By Dee Williams
What are you focusing on this year during the upcoming holiday blitz? In the past I’ve paid a lot of attention to stuff-minimization, but this year, I’m focusing on just trying to be present with the grace that rests inside the holiday craziness.
A couple years ago, I wrote about Holiday Stuffing & Gift Giving with some ideas for re-gifting and simply avoiding buying loads of stuff. At the time, I was living with my dad and slowing going through the mountain of stuff that he and my mom had accumulated throughout their house. I was kind of freaked out by the volume.
I just re-read that post and it still rings mostly true for me, even though my life has significantly changed. The new twist for this holiday: I think I can more clearly and articulate the things that are most important to me. And a new power drill isn’t it. Gulp, did I just admit that?
A Life Fully Lived
This perspective has been brewing in me for a while. Not long ago, I watched a movie called Collateral Beauty. The summary write-up by critics: “…love, time and loss interlock in a life fully lived.” I’m applying this thought to the rush and crazy anxiety that many people feel around the holidays. We get so busy trying to get together with friends and family, to tell them we love them. Sometimes we lose track of time as we try to remain compassionate, especially in the face of political events that can turn bloody and thunderous. We can get depressed remembering important people, animal friends, homes or land that we have lost. But inside that churn, there can be great moments of collateral happiness and beauty – like the movie illustrated.
Here’s an example: two years ago, my dad moved into my sister’s farmhouse. My sister’s home was already full with her daughter’s family – husband and three cheeky boys under the age of 5. For each of us, it was hard to watch my dad, Papa to the boys, struggle with leukemia and Parkinson’s disease over the next couple of months. He would sometimes get stormy and scared, and then like a miracle when we’d hold his hand or look deep into his eyes he would soften and smile just a little.
Not long after he died, I had a chance to go to the zoo with the cheeky boys. We were gob-smacked standing in front of the polar bears – these were definitely the biggest and most fierce animals I’ve ever seen. They were also the most graceful, swan-diving and elegantly making turns before us. As we stood there, Noah looked at me and gave me a toothy smile: “They kind of remind me of Papa.” His perspective made me giggle, and I was in awe of his little 5-year old boy insight. There seemed to be so much love wedged alongside time and loss for Noah.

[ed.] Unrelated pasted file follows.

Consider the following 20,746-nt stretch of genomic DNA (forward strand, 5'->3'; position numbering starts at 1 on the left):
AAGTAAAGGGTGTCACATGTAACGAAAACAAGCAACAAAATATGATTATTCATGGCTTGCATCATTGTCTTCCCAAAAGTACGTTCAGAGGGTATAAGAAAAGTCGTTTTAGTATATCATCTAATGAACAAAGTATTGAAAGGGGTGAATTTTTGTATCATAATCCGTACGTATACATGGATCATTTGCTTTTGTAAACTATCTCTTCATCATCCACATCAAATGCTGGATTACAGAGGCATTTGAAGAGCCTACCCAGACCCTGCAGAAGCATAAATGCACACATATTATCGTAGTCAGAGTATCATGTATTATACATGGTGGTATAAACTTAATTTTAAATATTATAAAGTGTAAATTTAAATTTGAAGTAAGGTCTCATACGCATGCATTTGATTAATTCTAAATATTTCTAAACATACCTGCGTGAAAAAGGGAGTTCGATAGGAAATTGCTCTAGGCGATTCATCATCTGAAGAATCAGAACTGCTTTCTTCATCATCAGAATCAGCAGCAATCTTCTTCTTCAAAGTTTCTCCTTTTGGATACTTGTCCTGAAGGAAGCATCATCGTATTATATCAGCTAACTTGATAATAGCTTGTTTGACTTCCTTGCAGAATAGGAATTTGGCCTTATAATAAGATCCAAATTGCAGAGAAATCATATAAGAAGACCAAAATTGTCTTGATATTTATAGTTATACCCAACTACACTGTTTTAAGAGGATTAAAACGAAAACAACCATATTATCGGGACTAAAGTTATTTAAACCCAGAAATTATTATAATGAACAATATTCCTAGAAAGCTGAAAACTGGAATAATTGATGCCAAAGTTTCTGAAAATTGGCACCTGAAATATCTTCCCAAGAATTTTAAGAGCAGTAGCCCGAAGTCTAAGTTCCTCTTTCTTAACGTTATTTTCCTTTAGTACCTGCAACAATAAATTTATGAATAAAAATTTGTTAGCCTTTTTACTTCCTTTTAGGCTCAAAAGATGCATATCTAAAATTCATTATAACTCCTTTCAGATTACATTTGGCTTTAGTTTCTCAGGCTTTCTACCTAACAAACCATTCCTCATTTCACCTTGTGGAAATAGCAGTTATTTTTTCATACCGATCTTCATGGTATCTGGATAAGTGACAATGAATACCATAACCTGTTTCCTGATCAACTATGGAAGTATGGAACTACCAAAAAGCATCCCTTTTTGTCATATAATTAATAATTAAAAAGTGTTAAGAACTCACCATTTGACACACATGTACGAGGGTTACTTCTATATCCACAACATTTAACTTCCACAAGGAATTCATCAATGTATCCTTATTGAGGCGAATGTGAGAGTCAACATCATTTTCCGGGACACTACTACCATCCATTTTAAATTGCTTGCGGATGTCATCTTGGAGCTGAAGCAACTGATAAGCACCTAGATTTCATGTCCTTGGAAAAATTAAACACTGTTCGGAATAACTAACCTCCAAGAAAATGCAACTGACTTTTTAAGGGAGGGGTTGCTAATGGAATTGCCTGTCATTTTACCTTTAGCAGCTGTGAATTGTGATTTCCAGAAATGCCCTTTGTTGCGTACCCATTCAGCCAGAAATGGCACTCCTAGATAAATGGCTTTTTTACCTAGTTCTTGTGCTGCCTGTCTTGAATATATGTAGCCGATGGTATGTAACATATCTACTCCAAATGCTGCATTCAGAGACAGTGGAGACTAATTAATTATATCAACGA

What I’m Noticing This Year (Instead of Stuff)
There are a thousand beautiful things that we see, hear and feel deeply when we allow ourselves into a “life fully lived.” So here are a few suggestions for empowering you to notice the grace that rests inside the Holiday craziness:
- A week or so ago, Derin Williams of Shelterwise invited me to support an organization called The Water Project in Africa. The idea is to bring potable water to kids, families and communities… and it is working! On a similar plain, I’ve been invited to re-think and support the good work being done to get supplies to our friends who live outside (commonly called “homeless” but I prefer words like ‘displaced,’ ‘working poor,’ or ‘brother, sister, and teacher.’) The epidemic of people searching for asylum from hard times and impossible situations, both local and global, is huge, and I appreciate the holidays as a reminder to me that we are all one family. I can get off my lazy butt cheeks to help.
- If you have time, take a look into the Wayfinding Academy, which offers an alternative way to view our growth and education, so we can become the changes that we want to see in the world. It’s been a privilege to get to know the folks behind that great organization and dream about what is possible if we put our minds AND hearts into it.
Consider hanging out with kids and elders. It doesn’t matter if they’re relatives, friends or family. I took my old dog RooDee to the library for ‘read to a dog’ days where 4 to 8-year old kids could read to her. I’ve also visited folks who don’t have a lot of visitors, when they were stuck in the hospital or other care facility. Both experiences have been so dag-gum inspiring.
- General advice for me and you: play games. Be a goof-ball. Run naked around the house, even if that means standing in one spot in your teeny tiny house and running in place. And one last thing: call your mother, even if that means shouting to the sky or lighting a simple candle. Here are a couple of good reads that explains my mom and I: The Lanyard by Billy Collins, the entire Monkey with a Tool Belt series by Chris Monroe and If I Wanted a Boat by Mary Oliver. All good short reads that easily remind me of my mom during her big, full life.
There are tons of other cool things to do this holiday to stay sane and generative in this world. And while I don’t want to sound like a cheesy Hallmark card: slow down and notice what is in your heart. I mean, maybe it’s too late and I already sound like a holiday card, but I think this is advice everyone needs – myself included.
Cheers to YOU! Be safe and have fun in the holidays. Thank you for being in my life and a part of PAD,